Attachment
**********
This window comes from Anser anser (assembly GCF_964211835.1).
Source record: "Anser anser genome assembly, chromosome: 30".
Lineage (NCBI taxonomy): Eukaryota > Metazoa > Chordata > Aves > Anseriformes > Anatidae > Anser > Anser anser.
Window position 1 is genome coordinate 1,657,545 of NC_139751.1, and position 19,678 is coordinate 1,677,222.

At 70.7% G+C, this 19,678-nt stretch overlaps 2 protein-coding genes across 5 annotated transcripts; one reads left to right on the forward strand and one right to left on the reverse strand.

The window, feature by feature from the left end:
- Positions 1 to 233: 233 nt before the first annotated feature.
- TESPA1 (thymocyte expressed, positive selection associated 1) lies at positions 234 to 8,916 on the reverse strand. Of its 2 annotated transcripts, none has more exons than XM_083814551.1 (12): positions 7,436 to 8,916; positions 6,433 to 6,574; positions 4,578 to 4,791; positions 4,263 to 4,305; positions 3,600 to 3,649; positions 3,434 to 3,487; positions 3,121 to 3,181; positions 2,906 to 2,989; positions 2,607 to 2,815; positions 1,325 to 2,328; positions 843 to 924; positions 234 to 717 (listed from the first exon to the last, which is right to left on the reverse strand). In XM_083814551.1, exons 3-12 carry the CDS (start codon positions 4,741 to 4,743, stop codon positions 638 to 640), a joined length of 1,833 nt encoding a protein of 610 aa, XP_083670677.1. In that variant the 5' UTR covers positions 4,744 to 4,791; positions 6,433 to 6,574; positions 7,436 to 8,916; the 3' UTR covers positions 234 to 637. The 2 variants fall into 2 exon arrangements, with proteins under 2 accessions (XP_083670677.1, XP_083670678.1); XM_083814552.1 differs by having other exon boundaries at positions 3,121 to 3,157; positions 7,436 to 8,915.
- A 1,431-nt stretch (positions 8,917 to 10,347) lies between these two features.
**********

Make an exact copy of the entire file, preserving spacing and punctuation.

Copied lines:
This window comes from Anser anser (assembly GCF_964211835.1).
Source record: "Anser anser genome assembly, chromosome: 30".
Lineage (NCBI taxonomy): Eukaryota > Metazoa > Chordata > Aves > Anseriformes > Anatidae > Anser > Anser anser.
Window position 1 is genome coordinate 1,657,545 of NC_139751.1, and position 19,678 is coordinate 1,677,222.

At 70.7% G+C, this 19,678-nt stretch overlaps 2 protein-coding genes across 5 annotated transcripts; one reads left to right on the forward strand and one right to left on the reverse strand.

The window, feature by feature from the left end:
- Positions 1 to 233: 233 nt before the first annotated feature.
- TESPA1 (thymocyte expressed, positive selection associated 1) lies at positions 234 to 8,916 on the reverse strand. Of its 2 annotated transcripts, none has more exons than XM_083814551.1 (12): positions 7,436 to 8,916; positions 6,433 to 6,574; positions 4,578 to 4,791; positions 4,263 to 4,305; positions 3,600 to 3,649; positions 3,434 to 3,487; positions 3,121 to 3,181; positions 2,906 to 2,989; positions 2,607 to 2,815; positions 1,325 to 2,328; positions 843 to 924; positions 234 to 717 (listed from the first exon to the last, which is right to left on the reverse strand). In XM_083814551.1, exons 3-12 carry the CDS (start codon positions 4,741 to 4,743, stop codon positions 638 to 640), a joined length of 1,833 nt encoding a protein of 610 aa, XP_083670677.1. In that variant the 5' UTR covers positions 4,744 to 4,791; positions 6,433 to 6,574; positions 7,436 to 8,916; the 3' UTR covers positions 234 to 637. The 2 variants fall into 2 exon arrangements, with proteins under 2 accessions (XP_083670677.1, XP_083670678.1); XM_083814552.1 differs by having other exon boundaries at positions 3,121 to 3,157; positions 7,436 to 8,915.
- A 1,431-nt stretch (positions 8,917 to 10,347) lies between these two features.